"He proved that he's the genuine article," said Wayne County Republican Chairman Dan Olson, who also attended the convention as a delegate. "Very pro-family. Very pro growth. I hate to even use the word traditional, if that even has a meaning anymore. Very steady. We tried the new brand, and it's not working out so well. What do you say about someone [like Romney] who has invested his entire life in the institutions that have made the country what it is?"
Olson, a Romney supporter through the primaries, says a resounding "yes." Iva Deutchman, a political science professor at Hobart and William Smith Colleges in Geneva, took the opposite view. She called the speech terrible and said Romney gave her no reason to vote for him.
"There's no arguments," she said. "There's no specificity about anything he's going to do."
True, she acknowledged, he did promise to repeal and replace the health care law. But "replace it with what?" she asked. Romney did not say.
Deutchman did give Romney credit for being personable in his speech last night, but it was a bit of a back-handed compliment.
"It was very clear he was going to be Mr. Nice Guy, Mr. Human Being - I'm a human being so do not confuse me with a robot," she said. "I thought that part was effective."
Olson and Dutcher agree with the effective part, minus the sarcasm, but they've always seen Romney that way. They think the nation got a chance to see that last night.
Dutcher said many people don't focus much on the election until the conventions, so Romney was trying to tell people who he was. In the process, he tried to reach out to dissatisfied Obama supporters. Romney asked people who felt excited about Obama on the day they voted for him and have felt let down ever since to vote Republican.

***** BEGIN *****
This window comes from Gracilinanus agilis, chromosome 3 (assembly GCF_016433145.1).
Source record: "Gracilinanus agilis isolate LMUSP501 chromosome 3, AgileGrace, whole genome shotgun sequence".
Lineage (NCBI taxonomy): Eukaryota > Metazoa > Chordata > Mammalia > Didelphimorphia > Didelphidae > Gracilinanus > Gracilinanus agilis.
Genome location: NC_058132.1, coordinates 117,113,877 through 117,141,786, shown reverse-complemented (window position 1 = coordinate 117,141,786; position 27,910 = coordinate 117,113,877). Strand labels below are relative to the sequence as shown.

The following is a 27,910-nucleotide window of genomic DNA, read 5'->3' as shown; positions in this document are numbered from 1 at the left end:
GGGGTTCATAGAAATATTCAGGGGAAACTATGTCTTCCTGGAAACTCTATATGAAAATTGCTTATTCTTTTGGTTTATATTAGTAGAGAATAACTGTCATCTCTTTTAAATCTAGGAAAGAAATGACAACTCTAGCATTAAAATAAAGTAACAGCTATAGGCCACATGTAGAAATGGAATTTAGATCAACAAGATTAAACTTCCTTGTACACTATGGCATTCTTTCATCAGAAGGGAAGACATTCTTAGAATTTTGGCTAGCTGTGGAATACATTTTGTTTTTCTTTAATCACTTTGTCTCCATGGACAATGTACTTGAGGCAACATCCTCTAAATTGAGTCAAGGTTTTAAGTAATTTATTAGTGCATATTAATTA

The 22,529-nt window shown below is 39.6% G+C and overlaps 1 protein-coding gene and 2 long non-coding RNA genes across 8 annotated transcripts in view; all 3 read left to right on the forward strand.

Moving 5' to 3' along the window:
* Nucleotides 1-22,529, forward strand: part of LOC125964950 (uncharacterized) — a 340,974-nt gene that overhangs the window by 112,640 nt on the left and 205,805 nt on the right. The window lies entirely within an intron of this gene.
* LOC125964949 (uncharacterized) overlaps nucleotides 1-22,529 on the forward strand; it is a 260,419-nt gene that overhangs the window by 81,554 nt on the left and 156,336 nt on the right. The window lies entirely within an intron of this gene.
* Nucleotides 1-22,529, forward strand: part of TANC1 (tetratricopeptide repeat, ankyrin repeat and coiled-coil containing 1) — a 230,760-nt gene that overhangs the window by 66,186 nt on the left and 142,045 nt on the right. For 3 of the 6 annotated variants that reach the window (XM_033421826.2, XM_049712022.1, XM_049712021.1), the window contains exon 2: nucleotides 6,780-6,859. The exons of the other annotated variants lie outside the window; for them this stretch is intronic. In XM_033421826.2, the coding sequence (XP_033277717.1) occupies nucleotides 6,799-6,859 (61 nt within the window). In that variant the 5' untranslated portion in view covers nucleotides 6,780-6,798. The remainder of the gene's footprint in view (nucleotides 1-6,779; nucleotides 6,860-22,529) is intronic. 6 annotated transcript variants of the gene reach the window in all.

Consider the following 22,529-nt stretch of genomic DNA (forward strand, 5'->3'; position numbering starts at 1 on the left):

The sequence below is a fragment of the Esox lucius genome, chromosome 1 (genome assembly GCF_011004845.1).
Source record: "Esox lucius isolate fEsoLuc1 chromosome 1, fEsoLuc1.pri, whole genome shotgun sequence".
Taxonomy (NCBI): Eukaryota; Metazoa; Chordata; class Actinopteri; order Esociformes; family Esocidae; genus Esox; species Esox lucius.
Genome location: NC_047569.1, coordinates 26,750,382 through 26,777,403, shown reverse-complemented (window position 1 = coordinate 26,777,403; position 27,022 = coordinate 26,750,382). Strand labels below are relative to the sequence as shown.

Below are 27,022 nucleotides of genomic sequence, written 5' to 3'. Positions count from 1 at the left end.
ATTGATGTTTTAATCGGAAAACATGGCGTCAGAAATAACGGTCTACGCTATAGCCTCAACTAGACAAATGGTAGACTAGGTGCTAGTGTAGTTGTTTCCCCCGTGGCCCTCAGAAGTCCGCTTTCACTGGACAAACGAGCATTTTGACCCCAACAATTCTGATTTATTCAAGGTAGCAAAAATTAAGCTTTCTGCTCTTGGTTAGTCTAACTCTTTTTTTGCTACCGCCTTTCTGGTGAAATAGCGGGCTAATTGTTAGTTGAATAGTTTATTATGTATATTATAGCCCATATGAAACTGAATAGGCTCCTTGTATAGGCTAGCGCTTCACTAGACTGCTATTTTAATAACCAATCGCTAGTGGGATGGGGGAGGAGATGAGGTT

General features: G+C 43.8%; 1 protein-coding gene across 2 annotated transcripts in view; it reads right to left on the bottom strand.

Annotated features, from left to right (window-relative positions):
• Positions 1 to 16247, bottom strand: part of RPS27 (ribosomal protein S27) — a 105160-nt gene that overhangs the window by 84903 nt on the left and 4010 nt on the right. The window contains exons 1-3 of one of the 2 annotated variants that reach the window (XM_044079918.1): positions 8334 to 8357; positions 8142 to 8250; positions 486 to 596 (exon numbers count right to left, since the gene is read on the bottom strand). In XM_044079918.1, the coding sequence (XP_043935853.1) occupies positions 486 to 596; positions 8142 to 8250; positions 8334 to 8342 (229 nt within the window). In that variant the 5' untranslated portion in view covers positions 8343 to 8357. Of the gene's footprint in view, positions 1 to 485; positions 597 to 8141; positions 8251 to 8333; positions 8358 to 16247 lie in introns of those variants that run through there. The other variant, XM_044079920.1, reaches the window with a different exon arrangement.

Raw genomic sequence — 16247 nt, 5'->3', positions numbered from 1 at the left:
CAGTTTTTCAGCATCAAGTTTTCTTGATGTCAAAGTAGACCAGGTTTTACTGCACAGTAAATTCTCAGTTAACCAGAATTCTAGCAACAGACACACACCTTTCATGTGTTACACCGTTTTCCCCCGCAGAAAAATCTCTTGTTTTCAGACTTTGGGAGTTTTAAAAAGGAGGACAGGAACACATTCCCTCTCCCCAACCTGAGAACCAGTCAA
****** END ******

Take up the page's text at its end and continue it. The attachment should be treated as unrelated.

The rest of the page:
Olson liked that line, and Dutcher also sees a need to reach out to those voters.
"If you're going to win, obviously you have to encourage some of the people who voted for Obama last time, looking for hope and change - he wants those people to come over," Dutcher said.
In addition to a personal introduction and an appeal, the speech served as an introduction to Romney's governmental vision, Dutcher said.
"That is to empower families, empower companies, empower individuals to lead this economy rather than empower the government to do that," he said.
DeWayne Lucas, a colleague of Deutchman's at Hobart and William Smith, thinks Romney has a strong line of attack on economic issues. Romney duly exploited it by referring to the "Obama economy."
Whether Romney can capitalize on that, however, remains to be seen, Lucas said. So does the effectiveness of his outreach to swing voters.
"The thing is, Obama hasn't responded yet," said Lucas, who believes the president can make a strong argument that he tried to do many things to help the economy but was blocked by recalcitrant Republicans.
Olson and Dutcher feel more confident. Olson said Romney put to rest the idea that he was a heartless capitalist through the various testimonials that preceded his speech. And when the candidate himself took the podium, Olson said, "he hit it out of the ballpark."
Dutcher agreed, comparing his feelings at the end of the Tampa convention to his feelings after the 2008 Minnesota convention, which he also attended as a delegate.
"I think people here really believe Mitt Romney is going to be the president," he said. "At the end of Minnesota, people were kind of on a Sarah Palin high, and that only lasted a week or two."